Quantum contextuality

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Quantum contextuality is a foundational concept in quantum theory. Quantum Contextuality means that in any theory that attempts to explain quantum mechanics deterministically, the measurement result of a quantum observable depends on the specific experimental setup being used to measure that observable, in particular the commuting observables being measured with it.

Gleason's theorem[edit]

Andrew Gleason proposed a theorem demonstrating that quantum contextuality exists only in dimensions greater than two.[1] This was pointed out already by Niels Bohr in his paper[2] which says that EPR-like paradoxes occur in the quantum systems without the need for entangled or composite systems.

Kochen and Specker[edit]

Later, Simon B. Kochen and Ernst Specker, and separately John Bell, constructed proofs that quantum mechanics is contextual for systems of dimension 3 and greater. In addition, Kochen and Specker constructed an explicitly noncontextual hidden variable model for the two-dimensional qubit case in their paper on the subject.,[3] thereby completing the characterisation of the dimensionality of quantum systems that can demonstrate contextual behaviour.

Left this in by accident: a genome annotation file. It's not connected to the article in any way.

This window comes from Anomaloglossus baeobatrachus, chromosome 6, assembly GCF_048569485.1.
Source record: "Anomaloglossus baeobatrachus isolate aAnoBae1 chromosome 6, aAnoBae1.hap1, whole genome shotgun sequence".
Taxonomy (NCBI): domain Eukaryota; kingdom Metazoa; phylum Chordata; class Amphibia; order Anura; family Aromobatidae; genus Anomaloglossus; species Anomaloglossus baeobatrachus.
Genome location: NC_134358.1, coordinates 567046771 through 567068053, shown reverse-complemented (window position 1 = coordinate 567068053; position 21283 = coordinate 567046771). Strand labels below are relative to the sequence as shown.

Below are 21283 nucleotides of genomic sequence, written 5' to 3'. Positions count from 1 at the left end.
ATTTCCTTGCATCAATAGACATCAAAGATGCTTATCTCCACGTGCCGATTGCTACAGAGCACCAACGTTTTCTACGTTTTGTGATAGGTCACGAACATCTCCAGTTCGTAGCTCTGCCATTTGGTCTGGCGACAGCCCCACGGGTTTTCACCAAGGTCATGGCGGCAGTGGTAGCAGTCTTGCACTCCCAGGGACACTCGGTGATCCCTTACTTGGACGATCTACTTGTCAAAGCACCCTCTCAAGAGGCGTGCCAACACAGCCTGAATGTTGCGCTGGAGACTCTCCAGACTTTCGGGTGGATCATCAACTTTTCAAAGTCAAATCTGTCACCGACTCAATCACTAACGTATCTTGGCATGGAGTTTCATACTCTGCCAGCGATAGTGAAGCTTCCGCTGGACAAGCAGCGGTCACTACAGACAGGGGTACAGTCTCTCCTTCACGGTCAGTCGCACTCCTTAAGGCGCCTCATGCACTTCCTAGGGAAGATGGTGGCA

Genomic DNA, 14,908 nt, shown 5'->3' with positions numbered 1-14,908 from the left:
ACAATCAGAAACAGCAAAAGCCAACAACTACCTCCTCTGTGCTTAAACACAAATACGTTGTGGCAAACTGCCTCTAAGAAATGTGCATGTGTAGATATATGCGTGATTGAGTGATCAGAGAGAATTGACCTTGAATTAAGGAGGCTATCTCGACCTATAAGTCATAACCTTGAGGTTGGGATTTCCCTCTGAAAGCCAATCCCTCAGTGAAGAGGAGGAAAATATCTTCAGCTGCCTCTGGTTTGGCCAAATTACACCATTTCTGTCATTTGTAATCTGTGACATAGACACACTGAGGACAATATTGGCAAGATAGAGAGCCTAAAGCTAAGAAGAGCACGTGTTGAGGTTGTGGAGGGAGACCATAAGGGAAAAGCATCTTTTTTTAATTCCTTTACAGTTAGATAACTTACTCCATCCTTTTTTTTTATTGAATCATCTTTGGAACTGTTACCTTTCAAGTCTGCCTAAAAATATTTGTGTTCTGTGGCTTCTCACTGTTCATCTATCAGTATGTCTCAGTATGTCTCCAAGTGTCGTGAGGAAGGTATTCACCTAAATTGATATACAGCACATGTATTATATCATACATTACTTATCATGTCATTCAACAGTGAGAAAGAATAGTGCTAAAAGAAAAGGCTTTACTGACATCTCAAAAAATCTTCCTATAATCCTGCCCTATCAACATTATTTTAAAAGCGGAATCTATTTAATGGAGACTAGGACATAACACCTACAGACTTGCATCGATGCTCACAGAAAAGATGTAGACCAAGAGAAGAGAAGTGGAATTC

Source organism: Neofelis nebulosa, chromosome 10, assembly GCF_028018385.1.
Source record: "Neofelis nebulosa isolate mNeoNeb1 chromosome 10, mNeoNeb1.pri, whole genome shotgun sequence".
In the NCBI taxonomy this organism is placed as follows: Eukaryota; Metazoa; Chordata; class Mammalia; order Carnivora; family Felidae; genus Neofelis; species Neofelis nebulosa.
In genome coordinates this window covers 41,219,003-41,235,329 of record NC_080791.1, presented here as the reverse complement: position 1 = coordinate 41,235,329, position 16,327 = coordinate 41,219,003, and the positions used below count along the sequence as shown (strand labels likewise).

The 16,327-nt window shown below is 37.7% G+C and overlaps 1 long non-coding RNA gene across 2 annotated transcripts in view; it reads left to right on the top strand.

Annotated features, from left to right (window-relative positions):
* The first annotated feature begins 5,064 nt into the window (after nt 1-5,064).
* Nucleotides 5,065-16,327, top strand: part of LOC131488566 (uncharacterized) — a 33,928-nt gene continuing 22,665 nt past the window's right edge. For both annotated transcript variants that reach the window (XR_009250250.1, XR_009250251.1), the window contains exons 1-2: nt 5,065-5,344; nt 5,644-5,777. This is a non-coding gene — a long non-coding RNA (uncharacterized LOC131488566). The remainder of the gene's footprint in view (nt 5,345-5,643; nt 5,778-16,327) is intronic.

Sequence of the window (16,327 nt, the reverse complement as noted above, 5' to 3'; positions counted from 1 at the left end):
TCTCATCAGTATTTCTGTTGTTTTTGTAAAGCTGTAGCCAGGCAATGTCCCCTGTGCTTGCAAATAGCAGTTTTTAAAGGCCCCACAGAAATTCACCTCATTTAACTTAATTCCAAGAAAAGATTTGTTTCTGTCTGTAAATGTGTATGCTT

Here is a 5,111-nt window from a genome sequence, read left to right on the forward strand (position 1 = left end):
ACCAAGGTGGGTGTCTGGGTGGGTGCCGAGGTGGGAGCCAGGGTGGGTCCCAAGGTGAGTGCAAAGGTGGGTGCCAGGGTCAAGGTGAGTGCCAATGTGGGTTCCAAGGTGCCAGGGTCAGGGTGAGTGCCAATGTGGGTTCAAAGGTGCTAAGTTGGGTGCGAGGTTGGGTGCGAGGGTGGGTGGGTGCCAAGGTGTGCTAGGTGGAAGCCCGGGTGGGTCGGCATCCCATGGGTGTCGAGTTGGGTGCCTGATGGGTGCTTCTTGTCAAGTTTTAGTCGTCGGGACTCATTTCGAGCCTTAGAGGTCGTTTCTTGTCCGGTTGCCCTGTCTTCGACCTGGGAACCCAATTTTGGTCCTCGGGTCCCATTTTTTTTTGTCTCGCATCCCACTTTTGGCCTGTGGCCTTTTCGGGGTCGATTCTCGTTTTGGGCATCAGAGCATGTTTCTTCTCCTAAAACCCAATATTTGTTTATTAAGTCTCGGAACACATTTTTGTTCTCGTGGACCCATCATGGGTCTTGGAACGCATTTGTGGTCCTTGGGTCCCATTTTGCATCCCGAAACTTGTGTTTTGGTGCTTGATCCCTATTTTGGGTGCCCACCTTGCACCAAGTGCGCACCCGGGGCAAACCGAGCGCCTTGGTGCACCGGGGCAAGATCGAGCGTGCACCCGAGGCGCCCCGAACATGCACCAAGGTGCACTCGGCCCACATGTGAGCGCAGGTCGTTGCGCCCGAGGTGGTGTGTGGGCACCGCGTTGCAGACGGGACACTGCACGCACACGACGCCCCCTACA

Graph theory and optimization[edit]

Adán Cabello, Simone Severini, and Andreas Winter introduced a general graph-theoretic framework for studying contextuality of different physical theories. This allowed to show that quantum contextuality is closely related to the Lovász number, an important parameter used in optimization and information theory.[4] By making use of similar techniques, Mark Howard, Joel Wallman, Victor Veitch, and Joseph Emerson have then shown that the Lovász number has a key role in determining the power of quantum computing.[5]

See also[edit]

Notes[edit]

  1. ^ Gleason, A. M, "Measures on the closed subspaces of a Hilbert space", Journal of Mathematics and Mechanics 6, 885–893 (1957).
  2. ^ N. Bohr, "Can Quantum-Mechanical Description of Physical Reality be Considered Complete?", Phys. Rev. 48, 696–702 (1935).
  3. ^ S. Kochen and E.P. Specker, "The problem of hidden variables in quantum mechanics", Journal of Mathematics and Mechanics 17, 59–87 (1967)
  4. ^ A. Cabello, S. Severini, A. Winter, Graph-Theoretic Approach to Quantum Correlations", Physical Review Letters 112 (2014) 040401.
  5. ^ M. Howard, J. Wallman, V. Veitch, J. Emerson, (19 June 2014), "Contextuality supplies the 'magic' for quantum computation", Nature 510: 351.